RBI shifts forex intervention focus from forward to spot

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SummaryThe Reserve Bank of India seems to have shifted the focus of its foreign exchange interventions back to the spot dollar/rupee market after having intervened heavily through forward contracts in the currency since May.

The Reserve Bank of India seems to have shifted the focus of its foreign exchange interventions back to the spot dollar/rupee market after having intervened heavily through forward contracts in the currency since May.

Data show RBI sold $921 million in the spot market in November — most in a year. In contrast, RBI didn’t intervene in the forwards and in fact had unwound some of its positions there.

The outstanding position of RBI in forwards slipped to $13.54 billion in November from $14.08 billion in October.

RBI chooses to intervene in the forex market through forward contracts to postpone the impounding of rupee liquidity due to its dollar sales. “It depends on how they project liquidity to be, as when delivery is taken for the forwards contract, it will tighten liquidity then,” said Abheek Barua, the chief economist at HDFC Bank.

“Intervening in the spot market is a better way especially when you have room in terms of liquidity,” he added.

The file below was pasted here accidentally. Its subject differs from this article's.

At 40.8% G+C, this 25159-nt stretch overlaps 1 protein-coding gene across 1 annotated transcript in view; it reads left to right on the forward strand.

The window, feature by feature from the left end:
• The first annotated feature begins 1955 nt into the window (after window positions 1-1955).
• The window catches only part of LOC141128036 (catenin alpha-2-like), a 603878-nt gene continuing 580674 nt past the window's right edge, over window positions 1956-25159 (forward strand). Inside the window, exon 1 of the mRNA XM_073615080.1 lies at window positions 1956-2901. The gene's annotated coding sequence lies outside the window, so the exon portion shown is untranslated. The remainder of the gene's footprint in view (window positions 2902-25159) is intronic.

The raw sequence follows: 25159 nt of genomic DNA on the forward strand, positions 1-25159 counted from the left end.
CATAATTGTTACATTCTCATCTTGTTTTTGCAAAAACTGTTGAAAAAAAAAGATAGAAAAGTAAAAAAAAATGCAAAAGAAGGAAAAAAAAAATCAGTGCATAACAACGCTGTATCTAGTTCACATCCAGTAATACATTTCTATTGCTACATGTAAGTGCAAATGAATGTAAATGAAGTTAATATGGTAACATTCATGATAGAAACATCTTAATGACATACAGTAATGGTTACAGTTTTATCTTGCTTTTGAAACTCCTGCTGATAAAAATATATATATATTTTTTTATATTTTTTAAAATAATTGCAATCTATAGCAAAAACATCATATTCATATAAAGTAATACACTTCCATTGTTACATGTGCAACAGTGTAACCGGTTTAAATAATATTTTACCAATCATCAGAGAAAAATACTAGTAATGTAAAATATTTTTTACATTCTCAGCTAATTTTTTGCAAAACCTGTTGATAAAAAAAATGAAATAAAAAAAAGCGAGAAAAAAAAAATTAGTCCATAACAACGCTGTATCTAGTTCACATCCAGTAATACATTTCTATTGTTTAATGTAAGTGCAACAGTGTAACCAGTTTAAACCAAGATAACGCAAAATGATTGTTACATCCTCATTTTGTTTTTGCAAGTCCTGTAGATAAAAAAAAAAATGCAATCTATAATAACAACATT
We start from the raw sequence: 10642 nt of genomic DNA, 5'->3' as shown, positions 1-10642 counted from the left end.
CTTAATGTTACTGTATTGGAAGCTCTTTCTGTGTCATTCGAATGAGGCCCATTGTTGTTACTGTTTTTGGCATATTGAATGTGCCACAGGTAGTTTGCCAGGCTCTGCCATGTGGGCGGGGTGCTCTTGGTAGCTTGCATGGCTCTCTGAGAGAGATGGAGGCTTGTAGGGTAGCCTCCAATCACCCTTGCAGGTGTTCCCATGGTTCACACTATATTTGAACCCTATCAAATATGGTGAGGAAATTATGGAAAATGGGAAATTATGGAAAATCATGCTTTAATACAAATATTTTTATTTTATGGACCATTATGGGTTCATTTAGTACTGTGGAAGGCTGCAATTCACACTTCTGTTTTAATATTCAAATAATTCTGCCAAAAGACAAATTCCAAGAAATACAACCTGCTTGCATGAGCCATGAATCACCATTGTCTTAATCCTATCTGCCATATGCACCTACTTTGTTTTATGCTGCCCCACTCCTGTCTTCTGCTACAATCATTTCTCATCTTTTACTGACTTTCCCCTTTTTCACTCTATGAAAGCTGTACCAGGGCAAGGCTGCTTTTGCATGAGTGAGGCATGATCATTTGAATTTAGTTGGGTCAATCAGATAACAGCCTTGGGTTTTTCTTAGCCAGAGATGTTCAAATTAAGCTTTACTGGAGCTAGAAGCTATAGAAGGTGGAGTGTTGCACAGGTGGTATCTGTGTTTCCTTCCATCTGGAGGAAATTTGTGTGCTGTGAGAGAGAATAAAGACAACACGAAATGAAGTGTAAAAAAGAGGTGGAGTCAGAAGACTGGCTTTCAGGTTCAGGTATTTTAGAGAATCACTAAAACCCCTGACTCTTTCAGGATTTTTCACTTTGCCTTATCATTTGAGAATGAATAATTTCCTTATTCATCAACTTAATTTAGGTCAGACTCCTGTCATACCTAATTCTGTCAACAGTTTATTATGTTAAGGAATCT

An intervention in the spot market not only affects the currency immediately, but also affects banks’ liquidity as RBI impounds rupee when it sells dollars. Heavy intervention during November 2011-January 2012 had led to worsening of the liquidity deficit and banks started borrowing over R1.5 lakh crore from RBI’s repo tender. This prompted RBI to intervene in the forwards market more therafter.

Now a year later the liquidity situation seemed to have given more elbow room to the RBI for intervening in the spot market again.

In the beginning of November 2012, banks' borrowings from the RBI's repo tender was around rs 60,000 crores which eventually rose to rs 1 lakh crore due to the $921 million dollar sales by the central bank.

The rupee's volatility which increased manifold had prompted heavy intervention by the Reserve Bank of India in the spot and then subsequently in the forwards market. In 2012, barring the July-September quarter, the currency has swung over 5 rupees on a daily basis and also hit a record low of 57.32/$ in June. The rupee, which lost over 5.5% since November 2011 to hit the record low level in June, has recovered 4.5% since then. The currency was trading around 54.80/$ on Wednesday.

Dealers said that the central bank's intervention in December and so far in January has been minimal as the rupee has largely been stable.

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